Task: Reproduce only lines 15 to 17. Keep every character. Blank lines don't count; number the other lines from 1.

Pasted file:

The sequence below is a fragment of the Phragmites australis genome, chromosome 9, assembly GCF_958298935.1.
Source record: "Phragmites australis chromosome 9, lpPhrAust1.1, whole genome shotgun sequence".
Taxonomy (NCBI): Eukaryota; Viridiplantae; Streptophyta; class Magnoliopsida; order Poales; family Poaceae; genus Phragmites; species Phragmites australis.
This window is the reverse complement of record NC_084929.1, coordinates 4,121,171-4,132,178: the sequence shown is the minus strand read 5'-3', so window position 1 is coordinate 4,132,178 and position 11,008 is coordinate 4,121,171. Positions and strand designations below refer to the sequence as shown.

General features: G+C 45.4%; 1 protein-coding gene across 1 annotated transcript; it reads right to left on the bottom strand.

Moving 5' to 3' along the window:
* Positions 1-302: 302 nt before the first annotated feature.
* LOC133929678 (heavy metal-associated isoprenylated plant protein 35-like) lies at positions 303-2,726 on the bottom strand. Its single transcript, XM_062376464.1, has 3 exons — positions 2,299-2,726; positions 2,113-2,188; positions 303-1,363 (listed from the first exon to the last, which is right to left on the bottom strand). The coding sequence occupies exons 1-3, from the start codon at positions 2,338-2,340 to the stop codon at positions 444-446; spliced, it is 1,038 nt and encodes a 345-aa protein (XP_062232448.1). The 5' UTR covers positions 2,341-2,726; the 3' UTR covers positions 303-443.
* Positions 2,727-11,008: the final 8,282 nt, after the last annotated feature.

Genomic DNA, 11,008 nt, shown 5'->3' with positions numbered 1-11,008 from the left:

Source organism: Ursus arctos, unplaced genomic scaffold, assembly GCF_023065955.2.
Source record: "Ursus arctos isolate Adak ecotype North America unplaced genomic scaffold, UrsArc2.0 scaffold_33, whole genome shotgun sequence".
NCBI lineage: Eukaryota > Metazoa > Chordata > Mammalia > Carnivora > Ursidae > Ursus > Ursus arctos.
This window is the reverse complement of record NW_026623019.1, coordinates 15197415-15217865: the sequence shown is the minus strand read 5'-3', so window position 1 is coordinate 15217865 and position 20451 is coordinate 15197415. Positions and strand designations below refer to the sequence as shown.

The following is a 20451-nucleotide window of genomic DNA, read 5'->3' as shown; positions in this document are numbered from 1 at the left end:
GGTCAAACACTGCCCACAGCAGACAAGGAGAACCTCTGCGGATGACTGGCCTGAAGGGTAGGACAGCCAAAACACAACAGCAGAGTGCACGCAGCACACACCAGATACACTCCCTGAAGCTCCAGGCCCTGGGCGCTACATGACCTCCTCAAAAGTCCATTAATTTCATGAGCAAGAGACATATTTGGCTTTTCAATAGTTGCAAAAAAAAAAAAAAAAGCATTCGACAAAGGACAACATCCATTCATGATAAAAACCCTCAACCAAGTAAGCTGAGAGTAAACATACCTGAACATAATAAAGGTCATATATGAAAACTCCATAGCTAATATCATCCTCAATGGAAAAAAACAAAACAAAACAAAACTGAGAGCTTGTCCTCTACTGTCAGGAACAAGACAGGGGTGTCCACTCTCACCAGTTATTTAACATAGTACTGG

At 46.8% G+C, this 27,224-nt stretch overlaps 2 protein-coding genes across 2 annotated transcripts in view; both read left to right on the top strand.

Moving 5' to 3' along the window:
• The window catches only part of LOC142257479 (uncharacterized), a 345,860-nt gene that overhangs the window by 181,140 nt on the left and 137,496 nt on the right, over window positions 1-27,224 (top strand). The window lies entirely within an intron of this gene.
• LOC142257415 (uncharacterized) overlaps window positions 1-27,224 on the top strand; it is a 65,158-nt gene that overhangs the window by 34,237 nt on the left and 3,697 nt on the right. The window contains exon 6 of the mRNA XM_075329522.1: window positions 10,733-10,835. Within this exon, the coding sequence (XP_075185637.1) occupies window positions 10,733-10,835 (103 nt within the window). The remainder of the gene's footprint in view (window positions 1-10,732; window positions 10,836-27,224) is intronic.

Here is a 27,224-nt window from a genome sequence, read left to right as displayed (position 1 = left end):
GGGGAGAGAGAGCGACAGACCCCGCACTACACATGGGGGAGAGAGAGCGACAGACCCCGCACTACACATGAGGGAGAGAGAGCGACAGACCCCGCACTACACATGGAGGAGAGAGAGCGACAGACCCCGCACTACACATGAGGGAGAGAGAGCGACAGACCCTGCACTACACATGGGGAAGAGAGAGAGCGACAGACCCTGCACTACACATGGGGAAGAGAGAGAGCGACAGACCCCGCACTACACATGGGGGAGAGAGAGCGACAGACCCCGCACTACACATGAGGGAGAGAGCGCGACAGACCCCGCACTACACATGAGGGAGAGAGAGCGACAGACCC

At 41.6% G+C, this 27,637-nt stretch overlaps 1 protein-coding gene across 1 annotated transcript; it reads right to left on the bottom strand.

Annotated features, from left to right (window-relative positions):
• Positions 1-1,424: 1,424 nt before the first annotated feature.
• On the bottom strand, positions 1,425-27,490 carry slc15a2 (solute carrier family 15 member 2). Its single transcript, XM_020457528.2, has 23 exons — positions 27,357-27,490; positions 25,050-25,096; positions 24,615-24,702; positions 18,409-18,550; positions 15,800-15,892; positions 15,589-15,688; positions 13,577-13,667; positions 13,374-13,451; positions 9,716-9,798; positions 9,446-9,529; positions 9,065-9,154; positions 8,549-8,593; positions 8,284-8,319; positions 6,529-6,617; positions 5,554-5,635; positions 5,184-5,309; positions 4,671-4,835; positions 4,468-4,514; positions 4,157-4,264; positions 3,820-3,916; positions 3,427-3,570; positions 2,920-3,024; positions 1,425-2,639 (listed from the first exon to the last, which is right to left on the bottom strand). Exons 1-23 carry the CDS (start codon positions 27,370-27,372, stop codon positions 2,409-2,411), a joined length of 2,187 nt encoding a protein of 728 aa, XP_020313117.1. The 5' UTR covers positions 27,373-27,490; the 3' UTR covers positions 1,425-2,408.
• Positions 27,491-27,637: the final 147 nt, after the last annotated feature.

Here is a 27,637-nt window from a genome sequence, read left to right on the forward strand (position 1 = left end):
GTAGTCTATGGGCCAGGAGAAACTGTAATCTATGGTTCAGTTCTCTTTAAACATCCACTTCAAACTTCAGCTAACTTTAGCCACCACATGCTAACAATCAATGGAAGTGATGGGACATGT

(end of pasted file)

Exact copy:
The following is a 20451-nucleotide window of genomic DNA, read 5'->3' as shown; positions in this document are numbered from 1 at the left end:
GGTCAAACACTGCCCACAGCAGACAAGGAGAACCTCTGCGGATGACTGGCCTGAAGGGTAGGACAGCCAAAACACAACAGCAGAGTGCACGCAGCACACACCAGATACACTCCCTGAAGCTCCAGGCCCTGGGCGCTACATGACCTCCTCAAAAGTCCATTAATTTCATGAGCAAGAGACATATTTGGCTTTTCAATAGTTGCAAAAAAAAAAAAAAAAGCATTCGACAAAGGACAACATCCATTCATGATAAAAACCCTCAACCAAGTAAGCTGAGAGTAAACATACCTGAACATAATAAAGGTCATATATGAAAACTCCATAGCTAATATCATCCTCAATGGAAAAAAACAAAACAAAACAAAACTGAGAGCTTGTCCTCTACTGTCAGGAACAAGACAGGGGTGTCCACTCTCACCAGTTATTTAACATAGTACTGG

At 46.8% G+C, this 27,224-nt stretch overlaps 2 protein-coding genes across 2 annotated transcripts in view; both read left to right on the top strand.